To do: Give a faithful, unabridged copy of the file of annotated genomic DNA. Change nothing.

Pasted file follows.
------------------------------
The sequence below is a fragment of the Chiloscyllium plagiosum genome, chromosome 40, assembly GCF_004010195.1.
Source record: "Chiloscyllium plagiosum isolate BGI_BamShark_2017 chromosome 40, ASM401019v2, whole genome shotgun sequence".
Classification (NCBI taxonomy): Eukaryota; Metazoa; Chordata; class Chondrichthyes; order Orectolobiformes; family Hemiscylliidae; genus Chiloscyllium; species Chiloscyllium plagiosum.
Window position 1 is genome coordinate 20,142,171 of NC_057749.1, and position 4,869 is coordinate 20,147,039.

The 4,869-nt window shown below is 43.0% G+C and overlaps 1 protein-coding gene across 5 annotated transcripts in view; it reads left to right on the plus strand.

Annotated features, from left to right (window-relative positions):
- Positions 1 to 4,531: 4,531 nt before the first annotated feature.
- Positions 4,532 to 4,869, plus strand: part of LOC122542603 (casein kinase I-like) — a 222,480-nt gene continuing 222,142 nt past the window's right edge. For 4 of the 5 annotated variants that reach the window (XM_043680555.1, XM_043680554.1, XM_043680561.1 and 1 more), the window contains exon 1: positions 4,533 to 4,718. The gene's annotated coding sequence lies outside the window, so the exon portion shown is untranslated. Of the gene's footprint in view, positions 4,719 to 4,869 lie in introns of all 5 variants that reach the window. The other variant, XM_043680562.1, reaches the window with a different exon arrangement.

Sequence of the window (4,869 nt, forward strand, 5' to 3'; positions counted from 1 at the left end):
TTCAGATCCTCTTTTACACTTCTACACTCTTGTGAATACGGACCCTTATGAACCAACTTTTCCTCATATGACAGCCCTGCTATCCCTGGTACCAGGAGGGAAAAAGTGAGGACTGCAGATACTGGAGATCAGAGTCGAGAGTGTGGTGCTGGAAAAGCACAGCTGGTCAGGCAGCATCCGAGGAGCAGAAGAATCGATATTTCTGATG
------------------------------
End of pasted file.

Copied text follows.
The sequence below is a fragment of the Chiloscyllium plagiosum genome, chromosome 40, assembly GCF_004010195.1.
Source record: "Chiloscyllium plagiosum isolate BGI_BamShark_2017 chromosome 40, ASM401019v2, whole genome shotgun sequence".
Classification (NCBI taxonomy): Eukaryota; Metazoa; Chordata; class Chondrichthyes; order Orectolobiformes; family Hemiscylliidae; genus Chiloscyllium; species Chiloscyllium plagiosum.
Window position 1 is genome coordinate 20,142,171 of NC_057749.1, and position 4,869 is coordinate 20,147,039.

The 4,869-nt window shown below is 43.0% G+C and overlaps 1 protein-coding gene across 5 annotated transcripts in view; it reads left to right on the plus strand.

Annotated features, from left to right (window-relative positions):
- Positions 1 to 4,531: 4,531 nt before the first annotated feature.
- Positions 4,532 to 4,869, plus strand: part of LOC122542603 (casein kinase I-like) — a 222,480-nt gene continuing 222,142 nt past the window's right edge. For 4 of the 5 annotated variants that reach the window (XM_043680555.1, XM_043680554.1, XM_043680561.1 and 1 more), the window contains exon 1: positions 4,533 to 4,718. The gene's annotated coding sequence lies outside the window, so the exon portion shown is untranslated. Of the gene's footprint in view, positions 4,719 to 4,869 lie in introns of all 5 variants that reach the window. The other variant, XM_043680562.1, reaches the window with a different exon arrangement.

Sequence of the window (4,869 nt, forward strand, 5' to 3'; positions counted from 1 at the left end):
TTCAGATCCTCTTTTACACTTCTACACTCTTGTGAATACGGACCCTTATGAACCAACTTTTCCTCATATGACAGCCCTGCTATCCCTGGTACCAGGAGGGAAAAAGTGAGGACTGCAGATACTGGAGATCAGAGTCGAGAGTGTGGTGCTGGAAAAGCACAGCTGGTCAGGCAGCATCCGAGGAGCAGAAGAATCGATATTTCTGATG